Design for yourself! (Sometimes)
‘Always remember — you don’t design for yourself!’ is a mantra you hear a lot in the UX and interface design world. I must admit that I disagree with it.
It is not fundamentally wrong. But I strongly dislike the implication that if you let designers design for themselves, they will come up with something that is terrible and unusable for anyone else. I challenge the notion that the result will just be arty stuff — aesthetically pleasing but essentially useless. Rather, I argue that the best designs and the best products in the world have been created by people who designed something for themselves.
In order to illustrate my point, here is a short excerpt from the Steve Jobs Biography by Walter Isaacson on the early stage of the iPhone development:
‘He [Steve Jobs] had noticed something odd about the cell phones on the market: They all stank, just like portable music players used to. “We would sit around talking about how much we hated our phones,” he recalled. “They were way too complicated. They had features nobody could figure out, including the address book. It was just Byzantine.” […] So Jobs and his team became excited about the prospect of building a phone that they would want to use. “That’s the best motivator of all,” Jobs later said.’
This anecdote demonstrates that designing for yourself can have a considerable impact on innovation and great design. It is a tremendous motivator, and it can drive individuals and teams to extraordinary results!
If you are unhappy with a product or a service, try to make it better! Being critical — yet constructive — with your surroundings, your tools, your software, and your hardware is a great way for generating new ideas. Noticing bad design is often the starting point for good design. The ability to analyse and criticise the products you use is essential for innovation. If you don’t like something, propose something better! Using your personal expertise as a designer enables you to envision a superior alternative.
Sometimes it is rewarding and productive to practise individual creativity instead of user-centred design. If you have identified a pain point and if you are convinced that you have a good solution — if you feel an impulse to design something in a specific way — if you want to make something because you feel it would be great to have — if you have a strong visual and conceptual idea — go for it! Not all designs need to be validated by user research and spec sheets.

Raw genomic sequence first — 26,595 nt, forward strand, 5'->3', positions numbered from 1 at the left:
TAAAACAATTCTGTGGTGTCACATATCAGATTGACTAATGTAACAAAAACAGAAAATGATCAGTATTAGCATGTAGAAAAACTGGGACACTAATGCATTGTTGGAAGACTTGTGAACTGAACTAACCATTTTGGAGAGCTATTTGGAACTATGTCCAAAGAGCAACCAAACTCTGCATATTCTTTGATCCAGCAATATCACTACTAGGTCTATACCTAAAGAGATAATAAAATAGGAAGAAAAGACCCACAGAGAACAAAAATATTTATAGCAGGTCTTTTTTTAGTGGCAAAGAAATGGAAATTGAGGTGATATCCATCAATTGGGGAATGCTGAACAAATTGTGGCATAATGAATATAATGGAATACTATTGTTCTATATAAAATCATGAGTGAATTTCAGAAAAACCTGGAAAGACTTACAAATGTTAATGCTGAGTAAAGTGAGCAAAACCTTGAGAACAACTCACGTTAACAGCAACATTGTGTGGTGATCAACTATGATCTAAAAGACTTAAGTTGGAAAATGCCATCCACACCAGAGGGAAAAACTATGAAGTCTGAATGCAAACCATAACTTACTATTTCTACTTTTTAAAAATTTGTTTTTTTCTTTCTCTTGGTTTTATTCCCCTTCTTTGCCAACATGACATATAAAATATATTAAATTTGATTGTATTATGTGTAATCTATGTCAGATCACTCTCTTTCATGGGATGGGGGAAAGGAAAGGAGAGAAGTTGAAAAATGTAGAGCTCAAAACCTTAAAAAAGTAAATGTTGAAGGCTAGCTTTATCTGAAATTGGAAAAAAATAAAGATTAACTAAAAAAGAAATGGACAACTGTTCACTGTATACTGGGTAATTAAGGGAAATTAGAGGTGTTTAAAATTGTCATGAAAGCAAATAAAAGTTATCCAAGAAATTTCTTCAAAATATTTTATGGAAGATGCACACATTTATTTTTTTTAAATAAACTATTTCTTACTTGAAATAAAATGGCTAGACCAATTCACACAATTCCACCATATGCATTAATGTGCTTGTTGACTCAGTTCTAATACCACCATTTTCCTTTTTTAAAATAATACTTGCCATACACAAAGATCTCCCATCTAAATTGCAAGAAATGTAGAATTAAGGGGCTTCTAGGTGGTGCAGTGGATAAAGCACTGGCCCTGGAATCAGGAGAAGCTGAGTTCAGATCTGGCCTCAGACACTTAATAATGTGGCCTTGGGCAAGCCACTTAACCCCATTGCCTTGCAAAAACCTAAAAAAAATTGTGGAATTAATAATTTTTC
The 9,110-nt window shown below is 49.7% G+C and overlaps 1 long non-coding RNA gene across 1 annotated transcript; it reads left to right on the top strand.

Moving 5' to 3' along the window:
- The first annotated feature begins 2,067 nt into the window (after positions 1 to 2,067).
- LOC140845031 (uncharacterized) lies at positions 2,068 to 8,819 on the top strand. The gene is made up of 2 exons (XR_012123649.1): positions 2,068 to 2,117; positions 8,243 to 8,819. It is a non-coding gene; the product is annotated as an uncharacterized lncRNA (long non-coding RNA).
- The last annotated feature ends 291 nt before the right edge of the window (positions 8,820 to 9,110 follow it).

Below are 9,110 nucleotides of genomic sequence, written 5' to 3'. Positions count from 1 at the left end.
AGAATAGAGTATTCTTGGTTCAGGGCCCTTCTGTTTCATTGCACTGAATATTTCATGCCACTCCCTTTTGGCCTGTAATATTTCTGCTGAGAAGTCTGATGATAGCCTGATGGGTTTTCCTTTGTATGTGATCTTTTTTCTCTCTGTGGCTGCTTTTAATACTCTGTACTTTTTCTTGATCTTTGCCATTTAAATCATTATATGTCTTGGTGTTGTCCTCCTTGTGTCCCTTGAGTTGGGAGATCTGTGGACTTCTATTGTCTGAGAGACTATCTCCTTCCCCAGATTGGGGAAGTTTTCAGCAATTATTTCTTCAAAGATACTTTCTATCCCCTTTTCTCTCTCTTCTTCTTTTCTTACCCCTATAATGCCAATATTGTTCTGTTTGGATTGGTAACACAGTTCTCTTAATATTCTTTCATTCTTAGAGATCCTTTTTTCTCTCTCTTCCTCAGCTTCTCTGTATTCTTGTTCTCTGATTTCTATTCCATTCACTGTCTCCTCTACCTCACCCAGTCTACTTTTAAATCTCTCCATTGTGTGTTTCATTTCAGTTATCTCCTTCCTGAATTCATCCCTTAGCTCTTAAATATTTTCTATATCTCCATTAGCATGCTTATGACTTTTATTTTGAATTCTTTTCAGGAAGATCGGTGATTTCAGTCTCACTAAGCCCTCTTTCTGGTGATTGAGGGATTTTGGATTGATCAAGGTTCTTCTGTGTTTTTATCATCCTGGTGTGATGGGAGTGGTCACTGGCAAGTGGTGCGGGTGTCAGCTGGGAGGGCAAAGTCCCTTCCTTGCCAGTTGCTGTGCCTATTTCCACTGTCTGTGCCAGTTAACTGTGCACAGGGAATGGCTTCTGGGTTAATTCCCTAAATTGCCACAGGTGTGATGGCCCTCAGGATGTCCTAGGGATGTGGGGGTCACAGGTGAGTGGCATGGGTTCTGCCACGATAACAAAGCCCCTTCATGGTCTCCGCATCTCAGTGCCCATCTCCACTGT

Obviously, there is no guarantee that it will work. You might not succeed to achieve what you have in mind. And just because you love your designs, you cannot be sure that everyone else will. But I have seen products fail that were the result of a long and comprehensive user-centred design approach. There are no guarantees either way.
Design is not just a profession — for many of us it is a vocation. It is the belief that we as individual designers can make a difference and shape the unique qualities of a product. Different designers create different designs. Design is an expression of beliefs, ideas, skill, and individuality. We love shaping things.
I am under the impression that in the UX and interface design world, there is currently a tendency to stifle individuality in the design process. Everything is organised around design and business methodologies that result in predictable outcomes and visual conformity. Teams are often levelling down creativity. Designing for yourself is the exact opposite. It emphasises individual creativity and opens up spaces for experiment and exploration.
To be clear — designing for yourself has its limits. Current design methodologies are a great framework for analysing, structuring, and evaluating the design process. As designers, we often work on problems that we initially cannot relate to. In this case, user-centred design provides us with great methods to understand the scope, the involved persons, the challenges, the objectives. If you work on the design of a communication system for a hospital, you cannot just rely on the experience of your last medical check-up. However, even in a well-structured, methodological design process, it is sometimes good to forget everything and trust your intuition. It will give you an opportunity to discover something that no one anticipated.
We should remember that creativity is the core qualification of professional designers. And while creativity always needs constraints to be productive — it should not be drowned out by procedure and conformity. Designing for yourself can provide you with a creative breathing space in the design process.
I sometimes feel that creativity should be valued more in the UX / UI industry. Far too often, designers are forced to stick to a pre-defined process, pre-defined structures, and pre-defined aesthetics.
Designers have an inventive and aesthetic autonomy that can be tremendously valuable for creating new forms of expression, interaction, and articulation. From time to time, all designers should design for themselves.